Everyone, it seems, wants Canada to contribute troops to, even to lead, a United Nations peacekeeping mission to Ukraine. But, it’s not going to happen. It cannot.
Ukraine wants peacekeepers to help them re-establish their pre-invasion border with Russia. Russia wants peacekeepers to solidify its post-invasion border with what remains of Ukraine. Canadian Prime Minister Justin Trudeau has repeatedly promised, first during the 2015 election and regularly thereafter, that Canada would re-focus its military on peacekeeping and contribute at least 600 soldiers on a revolving basis to a UN peacekeeping mission somewhere on Earth. In recent days, Trudeau has expressed his desire for Canada to lead a UN peacekeeping mission to Ukraine. So, has Chrystia Freeland, his Foreign Affairs Minister whose own family has roots in Ukraine.
Even Trudeau’s nemesis, Opposition Leader Andrew Scheer, is calling on the government to get. it. done. already. and has promised that a Conservative Party government led by him would immediately commit to leading and contributing hundreds of troops to a UN mission in Ukraine.
So, what’s the problem?
Although both Ukraine and Russia say they’re open to a UN peacekeeping mission, both these combatant nations have very different ideas what that mission should be. For Russia, it’s a way to consolidate its ill-gotten gains in Crimea and make its new borders permanent. For Ukraine, it’s a way to gain international support to push the Russians out of its Crimean territory and re-establish its old border without further bloodshed.
If it was possible to broker a compromise, then a UN mission might make sense. A neutral, UN force of peacekeepers could secure the agreed-upon border while both sides withdraw their forces beyond engagement distance until tempers calm and diplomatic relations between Russia and Ukraine return to something approaching normal. The key word, in this situation, however, is “neutral.”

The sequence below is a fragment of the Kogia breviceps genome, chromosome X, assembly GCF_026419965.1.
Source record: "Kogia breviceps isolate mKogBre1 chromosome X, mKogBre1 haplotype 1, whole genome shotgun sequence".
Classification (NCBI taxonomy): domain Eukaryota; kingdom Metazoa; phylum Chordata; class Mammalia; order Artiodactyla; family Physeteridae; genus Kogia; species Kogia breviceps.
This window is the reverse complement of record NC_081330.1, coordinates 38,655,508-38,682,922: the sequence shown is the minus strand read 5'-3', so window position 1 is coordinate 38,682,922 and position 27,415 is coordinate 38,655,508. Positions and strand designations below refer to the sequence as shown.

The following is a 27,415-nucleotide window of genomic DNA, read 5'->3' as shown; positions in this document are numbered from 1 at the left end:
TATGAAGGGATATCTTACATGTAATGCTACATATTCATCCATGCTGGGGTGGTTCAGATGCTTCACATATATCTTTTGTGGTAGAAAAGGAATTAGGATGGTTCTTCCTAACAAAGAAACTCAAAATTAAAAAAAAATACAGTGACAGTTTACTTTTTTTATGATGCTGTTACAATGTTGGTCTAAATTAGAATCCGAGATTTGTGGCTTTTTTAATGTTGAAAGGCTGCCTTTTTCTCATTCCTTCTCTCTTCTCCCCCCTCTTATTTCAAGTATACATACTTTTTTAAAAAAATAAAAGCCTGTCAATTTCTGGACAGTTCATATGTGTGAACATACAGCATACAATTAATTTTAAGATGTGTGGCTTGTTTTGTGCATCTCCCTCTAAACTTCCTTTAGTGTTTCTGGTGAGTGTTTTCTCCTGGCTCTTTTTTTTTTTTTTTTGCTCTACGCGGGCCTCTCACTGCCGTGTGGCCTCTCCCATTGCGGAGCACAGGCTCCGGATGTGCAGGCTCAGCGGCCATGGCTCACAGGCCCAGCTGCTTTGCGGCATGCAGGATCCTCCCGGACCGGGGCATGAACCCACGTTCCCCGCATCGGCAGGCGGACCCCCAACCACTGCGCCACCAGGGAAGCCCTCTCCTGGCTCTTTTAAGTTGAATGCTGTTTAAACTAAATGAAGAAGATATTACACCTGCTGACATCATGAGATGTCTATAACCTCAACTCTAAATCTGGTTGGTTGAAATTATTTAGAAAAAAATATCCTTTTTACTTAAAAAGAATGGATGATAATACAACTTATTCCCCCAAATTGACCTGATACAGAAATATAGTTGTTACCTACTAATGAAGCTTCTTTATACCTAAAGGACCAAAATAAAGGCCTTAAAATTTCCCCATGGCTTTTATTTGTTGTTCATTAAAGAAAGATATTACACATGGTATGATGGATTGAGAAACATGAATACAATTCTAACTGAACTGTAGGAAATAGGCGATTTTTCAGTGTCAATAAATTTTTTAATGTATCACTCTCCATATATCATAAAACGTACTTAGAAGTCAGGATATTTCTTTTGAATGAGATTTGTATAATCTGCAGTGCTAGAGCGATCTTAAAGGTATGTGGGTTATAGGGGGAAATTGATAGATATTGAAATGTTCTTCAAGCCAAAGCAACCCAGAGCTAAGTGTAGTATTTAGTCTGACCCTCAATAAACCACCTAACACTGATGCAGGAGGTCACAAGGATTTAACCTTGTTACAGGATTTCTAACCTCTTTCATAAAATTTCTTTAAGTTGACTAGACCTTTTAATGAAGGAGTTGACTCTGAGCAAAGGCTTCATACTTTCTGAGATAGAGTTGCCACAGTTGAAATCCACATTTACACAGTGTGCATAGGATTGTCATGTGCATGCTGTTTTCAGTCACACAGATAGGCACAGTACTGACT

Canada has troops on the ground in Ukraine, teaching their soldiers how to kill Russians. Hard to be “neutral” peacekeepers there now.
I’ve served on three very different types of UN peacekeeping missions and supported a unit engaged in a fourth. In every case, the hallmark of an acceptable peacekeeping force is neutrality. For a peacekeeping mission to work in Ukraine, the intervening blue-berets must be accepted and trusted by both Ukraine and Russia. The peacekeepers must be neutral.
Canada is not neutral.
Canada is demonstrably, and vocally, on Ukraine’s side in this conflict. Former Prime Minister Stephen Harper famously refused to shake Russian president Vladimir Putin’s hand at an international conference and, instead, told him to get his troops out of Ukraine. Canada has implemented trade sanctions against Russia because of its aggression in Ukraine. Canada has sent hundreds of troops to train Ukrainian soldiers to better fight their Russian enemy, and tons of “non-kinetic” military support to supply the Ukrainian military. Andrew Scheer, in calling for a peacekeeping mission in Ukraine, even explained the need for such a mission as a response to “Russian aggression.”
No, Canada is far from neutral in this conflict. Nor, should it be. Over a million Canadians have family roots in Ukraine. Russia broke international law and violated decent moral standards when it invaded Ukraine to claim Crimea as its own territory. Russia is wrong. Ukraine is, at the very least, less wrong. By standing with Ukraine, Canada is on the right side of this conflict. Instead of committing 600 troops to a pointless UN peacekeeping mission somewhere else, I’d be happy to see Canada contribute a permanent battalion-sized presence (i.e. 600-1000 soldiers) on Ukrainian soil – or Latvian, or Estonian, or anywhere else the Russian bear is looking to annex next.
Canada has taken sides in Russia v. Ukraine. Just as we took sides in Nazi Germany v. World. Taking sides makes Canada a better nation, a more valuable ally and a more mature and influential player on the world stage. But, having taken sides, Canada has disqualified itself from playing a neutral peacekeeping role.
Besides, Russia has a permanent veto on the UN Security Council – and it will never allow a UN-sponsored force to stymie its objectives in Ukraine.